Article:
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This high quality of pellet roundness is surprising in view of the high extrusion forces required to extrude the wet masses.
Recent work has shown that it is possible to prepare pellets containing a high proportion of a self-emulsifying system as a potential method to convert a liquid into a solid dosage form.1 When a poorly water soluble drug was formulated in such a system, the product was equally bioavailable when administered to dogs.2 The system reported involved the use of a mixture of equal parts polysorbate 80 USNF (United States National Formulary) and mono- and diglycerides USNF.
This mixture forms one of many possibilities for a set of self-emulsifying systems, which can be used for the oral drug delivery of solid compounds.3 So was the system studied a specific combination of self-emulsifying system and microcrystalline cellulose (MCC) or there are other self-emulsifying systems that will function in a similar manner? A further combination of self-emulsifying systems has been compared with the original systems to answer this question. Because the inclusion of lactose in the formulation reduced the ability to incorporate the self-emulsifying system and did not enhance pellet preparation, this ingredient was excluded from the design.
Polysorbate 80 USNF (Tween 80) (P) and sorbitan mono-oleate (Span 80) (S) were supplied by Honeywill and Stein (UK). The mixture of mono- and diglycerides USNF (Imwitor 742) (M) was supplied by Condea (Germany) the soyabean oil (SB) was supplied by Croda Chemicals Ltd (UK), while the MCC was supplied by FMC Corp (Avicel PH101; Ireland). The water used throughout was prepared by reverse osmosis.
From these materials, three self-emulsifying systems were prepared with the following compositions:
These mixtures were dispersed with 10, 20, 30 and 40% w/w water to provide self-emulsifying systems, the appearance of which is recorded in Table 1. The mixtures were produced by agitating with a magnetic stirrer until an even texture was achieved.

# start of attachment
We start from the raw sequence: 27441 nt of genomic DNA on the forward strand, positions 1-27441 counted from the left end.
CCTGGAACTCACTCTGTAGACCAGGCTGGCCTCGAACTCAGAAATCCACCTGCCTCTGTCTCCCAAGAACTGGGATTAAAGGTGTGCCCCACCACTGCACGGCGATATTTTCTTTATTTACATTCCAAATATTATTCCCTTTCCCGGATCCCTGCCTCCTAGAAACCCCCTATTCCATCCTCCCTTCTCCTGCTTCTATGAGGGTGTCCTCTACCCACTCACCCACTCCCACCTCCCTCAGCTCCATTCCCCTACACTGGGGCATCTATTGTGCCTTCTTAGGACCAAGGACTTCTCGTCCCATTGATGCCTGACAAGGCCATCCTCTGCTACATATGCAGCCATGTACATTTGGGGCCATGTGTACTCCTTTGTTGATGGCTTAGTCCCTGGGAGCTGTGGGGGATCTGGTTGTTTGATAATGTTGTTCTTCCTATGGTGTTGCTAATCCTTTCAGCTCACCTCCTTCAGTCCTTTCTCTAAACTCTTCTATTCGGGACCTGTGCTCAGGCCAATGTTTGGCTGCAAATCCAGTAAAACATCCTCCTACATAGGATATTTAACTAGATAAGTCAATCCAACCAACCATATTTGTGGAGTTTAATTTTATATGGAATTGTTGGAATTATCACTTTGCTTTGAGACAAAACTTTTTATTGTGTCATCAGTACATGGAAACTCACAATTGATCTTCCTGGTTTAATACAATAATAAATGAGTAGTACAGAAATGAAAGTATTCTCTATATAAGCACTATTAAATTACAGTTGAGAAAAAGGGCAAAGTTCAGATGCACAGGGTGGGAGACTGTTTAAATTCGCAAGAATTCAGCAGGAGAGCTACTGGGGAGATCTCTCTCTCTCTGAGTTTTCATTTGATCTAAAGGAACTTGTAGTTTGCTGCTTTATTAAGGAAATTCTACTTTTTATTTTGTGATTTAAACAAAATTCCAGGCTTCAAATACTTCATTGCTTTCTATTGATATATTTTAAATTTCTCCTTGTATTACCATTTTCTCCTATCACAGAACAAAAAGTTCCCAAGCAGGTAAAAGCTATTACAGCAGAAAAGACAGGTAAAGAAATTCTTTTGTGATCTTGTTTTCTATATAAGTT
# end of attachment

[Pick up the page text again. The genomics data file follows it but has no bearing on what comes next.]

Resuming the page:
Table 1 Consistency of self-emulsifying systems mixed with water.
All the mixtures were used on the same day that they were prepared.
To prepare pellets, the appropriate quantity of fluid was added to 50 g of MCC in a mortar and thoroughly mixed with a pestle to provide an even consistency. The correct quantity of fluid required was determined by trial and error. In some instances, the quantities of the self-emulsifying system and the water were added separately to the MCC, the water being incorporated prior to the self-emulsifying system.
The wet powder mass from these mixtures was extruded through a 1 mm diameter die, 6 mm in length attached to a 25 mm diameter barrel of a ram extruder. The ram was attached to the crosshead of a universal testing instrument (MX 50; Lloyd Instruments, UK) and extruded at a cross head speed of 200 mm/min. The force required to cause steady state flow was monitored by the load cell, the output of which was fed to a computer and displayed on a chart recorder.4 The extrudate, about 80 g, was spheronized for 10 min on a 120 mm diameter spheronizer (G.B. Caleva Ltd, UK) fitted with a cross hatch plate rotating at 1880 rpm. The resultant pellets were dried at 40 °C in an oven (Gallenkamp Hot Box, UK).
The particle size of the pellets and its distribution was determined using a set of British Standard sieves (a square root 2 progression of sizes), by agitating for 10 min with a sieve shaker (Endecotts Ltd, UK). The mechanical strength of the pellets was determined by a diametral compression test with a strength tester (CT5; Engineering Systems, UK) at a platen speed of 1 mm/min. The values are the mean of 10 pellets taken at random from the relevant size fraction. The shape of the pellets was assessed with an image analyser (Seescan Ltd, UK) with a black and white camera (CCD-4, miniature video camera, Rengo Co. Japan) connected to a zoom lens (18-108/2.5 from Olympus, Germany) by the method described by Podczeck and Newton.5
Table 2 Proportions and properties of pellets produced with mixtures of a self-emulsifying system containing MP and water and MCC.
A minimum of 100 pellets selected at random from the appropriate size fraction was assessed. The disintegration time of the pellets was measured with British Pharmacopoeia (BP) disintegration apparatus (Copley, UK) fitted with 1.0 mm aperture mesh. The tabled values are the mean of six pellets tested individually.
Table 3 Proportions and properties of pellets produced with mixtures of a self-emulsifying system containing MPS and water and MCC.
As with the system used previously,
none of the self-emulsifying systems, when added to MCC without the presence of water, produced a wet powder mass that could be extruded. As pressure was applied to the mass with the ram, fluid was expressed from the die and the force increased to excessive levels. As soon as water was present at a 10% level, the mass could be extruded in all the three systems tested. The results for the steady-state extrusion force, particle size and size distribution characteristics, shape, mechanical strength and disintegration, are presented in Tables 2–4.